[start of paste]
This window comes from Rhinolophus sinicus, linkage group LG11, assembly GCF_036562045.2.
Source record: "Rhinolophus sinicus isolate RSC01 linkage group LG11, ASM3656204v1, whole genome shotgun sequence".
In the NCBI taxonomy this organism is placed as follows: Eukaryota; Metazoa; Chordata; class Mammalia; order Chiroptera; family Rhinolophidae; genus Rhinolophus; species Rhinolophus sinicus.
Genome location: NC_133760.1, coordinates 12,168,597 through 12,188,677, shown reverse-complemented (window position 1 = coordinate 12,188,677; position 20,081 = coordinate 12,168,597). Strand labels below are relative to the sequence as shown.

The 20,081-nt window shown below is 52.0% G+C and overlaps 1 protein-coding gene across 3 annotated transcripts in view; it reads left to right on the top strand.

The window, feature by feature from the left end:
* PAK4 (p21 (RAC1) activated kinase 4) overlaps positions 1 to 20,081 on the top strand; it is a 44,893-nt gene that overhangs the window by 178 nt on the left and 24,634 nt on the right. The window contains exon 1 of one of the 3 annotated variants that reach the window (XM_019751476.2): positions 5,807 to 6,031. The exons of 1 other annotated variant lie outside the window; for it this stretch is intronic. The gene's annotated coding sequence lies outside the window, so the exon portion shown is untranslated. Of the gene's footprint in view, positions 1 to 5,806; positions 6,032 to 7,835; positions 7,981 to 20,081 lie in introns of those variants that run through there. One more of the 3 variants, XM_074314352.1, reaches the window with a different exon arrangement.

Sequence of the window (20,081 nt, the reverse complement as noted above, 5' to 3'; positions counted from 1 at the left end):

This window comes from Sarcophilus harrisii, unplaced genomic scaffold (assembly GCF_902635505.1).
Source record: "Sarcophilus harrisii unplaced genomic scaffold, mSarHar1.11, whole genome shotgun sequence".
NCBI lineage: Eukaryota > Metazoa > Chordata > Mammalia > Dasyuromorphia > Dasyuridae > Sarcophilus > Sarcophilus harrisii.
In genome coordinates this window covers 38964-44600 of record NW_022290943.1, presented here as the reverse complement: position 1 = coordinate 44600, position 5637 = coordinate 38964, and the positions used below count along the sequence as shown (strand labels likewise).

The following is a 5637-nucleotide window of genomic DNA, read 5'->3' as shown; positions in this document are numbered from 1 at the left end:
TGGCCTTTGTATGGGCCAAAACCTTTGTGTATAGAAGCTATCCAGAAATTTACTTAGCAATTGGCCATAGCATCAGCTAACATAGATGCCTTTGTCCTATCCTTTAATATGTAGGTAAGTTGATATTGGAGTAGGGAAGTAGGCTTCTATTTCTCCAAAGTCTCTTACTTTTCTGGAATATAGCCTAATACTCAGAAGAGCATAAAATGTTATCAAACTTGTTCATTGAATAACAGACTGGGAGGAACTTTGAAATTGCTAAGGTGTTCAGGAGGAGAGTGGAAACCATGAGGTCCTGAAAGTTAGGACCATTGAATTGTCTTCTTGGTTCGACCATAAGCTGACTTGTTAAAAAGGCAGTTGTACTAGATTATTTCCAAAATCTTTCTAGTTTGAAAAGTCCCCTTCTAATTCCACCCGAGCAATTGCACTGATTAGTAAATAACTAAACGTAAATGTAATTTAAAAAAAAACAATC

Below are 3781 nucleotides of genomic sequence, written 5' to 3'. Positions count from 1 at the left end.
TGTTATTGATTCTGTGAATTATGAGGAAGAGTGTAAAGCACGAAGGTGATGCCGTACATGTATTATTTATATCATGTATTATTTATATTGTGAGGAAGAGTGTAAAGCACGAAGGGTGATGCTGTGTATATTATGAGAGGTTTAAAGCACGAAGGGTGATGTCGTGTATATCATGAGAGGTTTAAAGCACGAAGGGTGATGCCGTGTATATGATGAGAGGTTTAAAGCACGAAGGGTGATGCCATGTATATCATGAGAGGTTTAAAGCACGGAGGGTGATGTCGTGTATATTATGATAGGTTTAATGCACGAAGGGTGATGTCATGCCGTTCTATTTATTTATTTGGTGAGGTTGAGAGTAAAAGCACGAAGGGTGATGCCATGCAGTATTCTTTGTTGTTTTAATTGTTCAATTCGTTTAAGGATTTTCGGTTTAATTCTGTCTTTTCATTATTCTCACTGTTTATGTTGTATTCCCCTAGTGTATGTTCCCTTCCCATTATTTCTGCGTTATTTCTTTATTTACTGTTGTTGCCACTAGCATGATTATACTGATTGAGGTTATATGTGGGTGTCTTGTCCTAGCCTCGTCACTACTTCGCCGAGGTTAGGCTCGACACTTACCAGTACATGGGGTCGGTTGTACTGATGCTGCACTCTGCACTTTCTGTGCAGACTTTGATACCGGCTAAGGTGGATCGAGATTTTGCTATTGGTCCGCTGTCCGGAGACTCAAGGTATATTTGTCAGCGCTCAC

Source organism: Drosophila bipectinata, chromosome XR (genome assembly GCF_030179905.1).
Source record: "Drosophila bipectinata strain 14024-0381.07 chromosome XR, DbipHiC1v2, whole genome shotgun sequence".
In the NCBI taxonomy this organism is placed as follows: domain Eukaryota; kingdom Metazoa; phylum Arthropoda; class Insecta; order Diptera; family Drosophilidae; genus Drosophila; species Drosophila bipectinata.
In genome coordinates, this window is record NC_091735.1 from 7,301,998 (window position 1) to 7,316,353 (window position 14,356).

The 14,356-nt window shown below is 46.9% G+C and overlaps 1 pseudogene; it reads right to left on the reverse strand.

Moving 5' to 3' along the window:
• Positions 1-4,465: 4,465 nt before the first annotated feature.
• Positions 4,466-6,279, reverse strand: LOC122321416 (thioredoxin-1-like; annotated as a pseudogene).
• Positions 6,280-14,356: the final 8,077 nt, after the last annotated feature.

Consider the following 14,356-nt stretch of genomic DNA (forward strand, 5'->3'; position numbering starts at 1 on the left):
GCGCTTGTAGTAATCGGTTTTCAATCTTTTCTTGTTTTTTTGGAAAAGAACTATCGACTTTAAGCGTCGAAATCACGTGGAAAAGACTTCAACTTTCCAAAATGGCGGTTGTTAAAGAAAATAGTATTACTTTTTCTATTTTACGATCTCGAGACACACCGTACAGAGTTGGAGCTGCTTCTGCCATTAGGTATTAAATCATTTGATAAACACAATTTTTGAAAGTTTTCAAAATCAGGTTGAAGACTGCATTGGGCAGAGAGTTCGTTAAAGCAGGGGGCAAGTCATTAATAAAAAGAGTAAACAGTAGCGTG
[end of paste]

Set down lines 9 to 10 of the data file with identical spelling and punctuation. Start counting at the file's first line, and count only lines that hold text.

This window comes from Sarcophilus harrisii, unplaced genomic scaffold (assembly GCF_902635505.1).
Source record: "Sarcophilus harrisii unplaced genomic scaffold, mSarHar1.11, whole genome shotgun sequence".